• The first day of every month.

He would always stress to sanctify these days by renewing their love and imitate Jesus Christ.

A Heavenly Patron

Don Bosco dedicated his oratory at Valdocco in honor of the 16th century church figure St. Francis de Sales.

In thinking of a saint to whom he would want to ask for special protection, he sought the help of Fr. Cafasso and Fr. Borel. Both were of the opinion that St. Francis de Sales was the perfect saint. Don Bosco agreed with them with his reasons below:

First, Marchioness Barolo who wanted to help Don Bosco thought of founding a congregation of priests. And this she wanted to dedicate to St. Francis de Sales.

Second, the ministry to care for poor and abandoned youth needs a lot of patience and forbearance. He needed to place himself under the special protection of a saint who excelled so much in these virtues.

Third, Don Bosco believed that the spirit of St. Francis de Sales was the best suited to that time when so many a soul was lost due to erroneous doctrines.

A New Location for the Festive Oratory

On the second Sunday of October, 1844, Don Bosco told his boys that the oratory would transfer to another location. Initially, this news was not eagerly accepted by his boys. However, when he pointed to them that the new place would be more spacious and pleasant for their oratory activities, they were filled with joy.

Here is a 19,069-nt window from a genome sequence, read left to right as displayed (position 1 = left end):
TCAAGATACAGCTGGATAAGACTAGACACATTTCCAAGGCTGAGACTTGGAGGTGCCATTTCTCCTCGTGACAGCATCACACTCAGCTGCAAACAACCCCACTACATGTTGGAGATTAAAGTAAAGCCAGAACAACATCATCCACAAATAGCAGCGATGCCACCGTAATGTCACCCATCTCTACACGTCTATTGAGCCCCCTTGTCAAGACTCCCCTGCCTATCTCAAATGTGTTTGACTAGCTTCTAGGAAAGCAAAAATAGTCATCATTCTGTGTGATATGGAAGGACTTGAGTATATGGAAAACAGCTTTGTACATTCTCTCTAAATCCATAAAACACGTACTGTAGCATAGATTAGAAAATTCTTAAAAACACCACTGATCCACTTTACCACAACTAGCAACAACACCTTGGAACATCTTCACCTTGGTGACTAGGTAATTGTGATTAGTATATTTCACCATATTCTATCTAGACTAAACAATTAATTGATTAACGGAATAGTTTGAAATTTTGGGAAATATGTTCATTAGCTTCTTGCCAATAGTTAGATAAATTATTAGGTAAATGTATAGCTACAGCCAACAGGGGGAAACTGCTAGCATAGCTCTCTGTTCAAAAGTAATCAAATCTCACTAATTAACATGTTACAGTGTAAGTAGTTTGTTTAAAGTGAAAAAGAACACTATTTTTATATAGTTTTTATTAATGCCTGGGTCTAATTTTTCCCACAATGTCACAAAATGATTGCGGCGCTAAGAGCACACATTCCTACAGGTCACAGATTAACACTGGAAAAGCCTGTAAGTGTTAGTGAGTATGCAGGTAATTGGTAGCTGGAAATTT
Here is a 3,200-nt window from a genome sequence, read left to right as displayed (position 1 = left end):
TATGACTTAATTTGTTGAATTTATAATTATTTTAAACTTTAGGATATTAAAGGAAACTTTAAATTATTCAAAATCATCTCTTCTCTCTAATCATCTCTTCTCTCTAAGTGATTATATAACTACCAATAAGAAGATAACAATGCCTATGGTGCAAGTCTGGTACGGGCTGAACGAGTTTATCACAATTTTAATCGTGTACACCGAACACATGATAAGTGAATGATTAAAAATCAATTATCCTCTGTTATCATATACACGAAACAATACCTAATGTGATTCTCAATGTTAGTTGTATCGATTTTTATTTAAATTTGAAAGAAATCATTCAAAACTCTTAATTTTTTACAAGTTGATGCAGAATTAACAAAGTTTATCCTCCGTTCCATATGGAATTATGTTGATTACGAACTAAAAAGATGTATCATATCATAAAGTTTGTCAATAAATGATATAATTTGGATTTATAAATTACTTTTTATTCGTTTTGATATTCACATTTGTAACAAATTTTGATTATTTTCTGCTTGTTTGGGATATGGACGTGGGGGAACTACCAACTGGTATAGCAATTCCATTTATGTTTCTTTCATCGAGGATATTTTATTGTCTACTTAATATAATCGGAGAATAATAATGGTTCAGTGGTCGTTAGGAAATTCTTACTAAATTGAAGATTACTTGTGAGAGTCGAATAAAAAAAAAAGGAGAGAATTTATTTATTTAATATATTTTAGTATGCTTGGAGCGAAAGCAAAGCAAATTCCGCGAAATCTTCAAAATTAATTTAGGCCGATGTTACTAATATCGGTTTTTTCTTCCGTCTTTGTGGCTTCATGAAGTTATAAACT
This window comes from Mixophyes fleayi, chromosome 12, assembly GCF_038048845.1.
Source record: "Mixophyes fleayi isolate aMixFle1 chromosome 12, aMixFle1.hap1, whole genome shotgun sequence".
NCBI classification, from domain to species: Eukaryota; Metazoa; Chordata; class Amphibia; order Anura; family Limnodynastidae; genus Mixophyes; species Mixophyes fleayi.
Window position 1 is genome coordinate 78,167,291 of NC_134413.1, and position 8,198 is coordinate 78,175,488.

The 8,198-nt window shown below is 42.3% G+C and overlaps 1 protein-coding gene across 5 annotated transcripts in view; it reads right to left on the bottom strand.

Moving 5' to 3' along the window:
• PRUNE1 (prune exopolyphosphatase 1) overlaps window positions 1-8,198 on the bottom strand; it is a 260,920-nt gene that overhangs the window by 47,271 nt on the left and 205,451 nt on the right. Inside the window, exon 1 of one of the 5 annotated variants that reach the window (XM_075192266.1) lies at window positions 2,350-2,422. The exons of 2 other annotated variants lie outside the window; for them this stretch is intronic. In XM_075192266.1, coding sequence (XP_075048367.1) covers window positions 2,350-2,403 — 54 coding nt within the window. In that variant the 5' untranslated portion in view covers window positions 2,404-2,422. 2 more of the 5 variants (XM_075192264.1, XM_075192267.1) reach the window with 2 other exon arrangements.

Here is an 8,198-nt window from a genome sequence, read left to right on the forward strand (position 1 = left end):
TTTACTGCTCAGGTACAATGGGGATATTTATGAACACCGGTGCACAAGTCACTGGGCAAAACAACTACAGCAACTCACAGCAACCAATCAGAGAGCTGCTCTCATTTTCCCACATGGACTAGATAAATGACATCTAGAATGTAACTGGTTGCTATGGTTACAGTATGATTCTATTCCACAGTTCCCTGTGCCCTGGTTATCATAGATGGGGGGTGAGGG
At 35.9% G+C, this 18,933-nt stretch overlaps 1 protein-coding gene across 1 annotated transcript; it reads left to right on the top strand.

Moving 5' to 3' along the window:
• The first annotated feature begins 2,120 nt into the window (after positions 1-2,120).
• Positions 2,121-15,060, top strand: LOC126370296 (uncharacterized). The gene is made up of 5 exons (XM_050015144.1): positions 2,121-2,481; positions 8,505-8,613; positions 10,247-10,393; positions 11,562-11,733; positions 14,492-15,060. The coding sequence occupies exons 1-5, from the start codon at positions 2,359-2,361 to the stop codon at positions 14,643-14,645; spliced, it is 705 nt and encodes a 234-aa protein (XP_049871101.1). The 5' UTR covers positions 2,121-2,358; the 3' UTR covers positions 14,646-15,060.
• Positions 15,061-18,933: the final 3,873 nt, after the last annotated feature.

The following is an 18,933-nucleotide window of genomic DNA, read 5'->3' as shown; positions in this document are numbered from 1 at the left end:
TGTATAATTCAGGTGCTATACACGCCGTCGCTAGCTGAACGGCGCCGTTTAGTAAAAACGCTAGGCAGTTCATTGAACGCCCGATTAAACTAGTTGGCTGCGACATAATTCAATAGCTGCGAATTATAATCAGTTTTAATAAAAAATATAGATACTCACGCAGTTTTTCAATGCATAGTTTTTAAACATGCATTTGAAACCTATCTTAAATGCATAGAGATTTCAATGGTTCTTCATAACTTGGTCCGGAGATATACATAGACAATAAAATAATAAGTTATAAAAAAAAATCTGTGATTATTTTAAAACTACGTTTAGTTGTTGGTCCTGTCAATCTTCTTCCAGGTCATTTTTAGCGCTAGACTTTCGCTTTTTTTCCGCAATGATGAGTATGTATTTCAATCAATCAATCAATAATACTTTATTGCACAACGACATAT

The next Sunday, a large group of boys came rushing down to Valdocco to search for Don Bosco and his oratory. And they were simply overjoyed when they found Don Bosco.

As his routine with them at the Convitto, he taught them little prayers and some catechism. He also introduced some new hymns for the Blessed Mother to their great delight.

The following Sunday, boys were scattered everywhere—in his room, in the corridor, on the stairs—and even the boys of the neighborhood came!

Fr. Borel told Don Bosco that they ought to look for a suitable space for them. This led him to persuade the Marchioness to convert the two large rooms of the priest's home for the use of the poor lad. She agreed.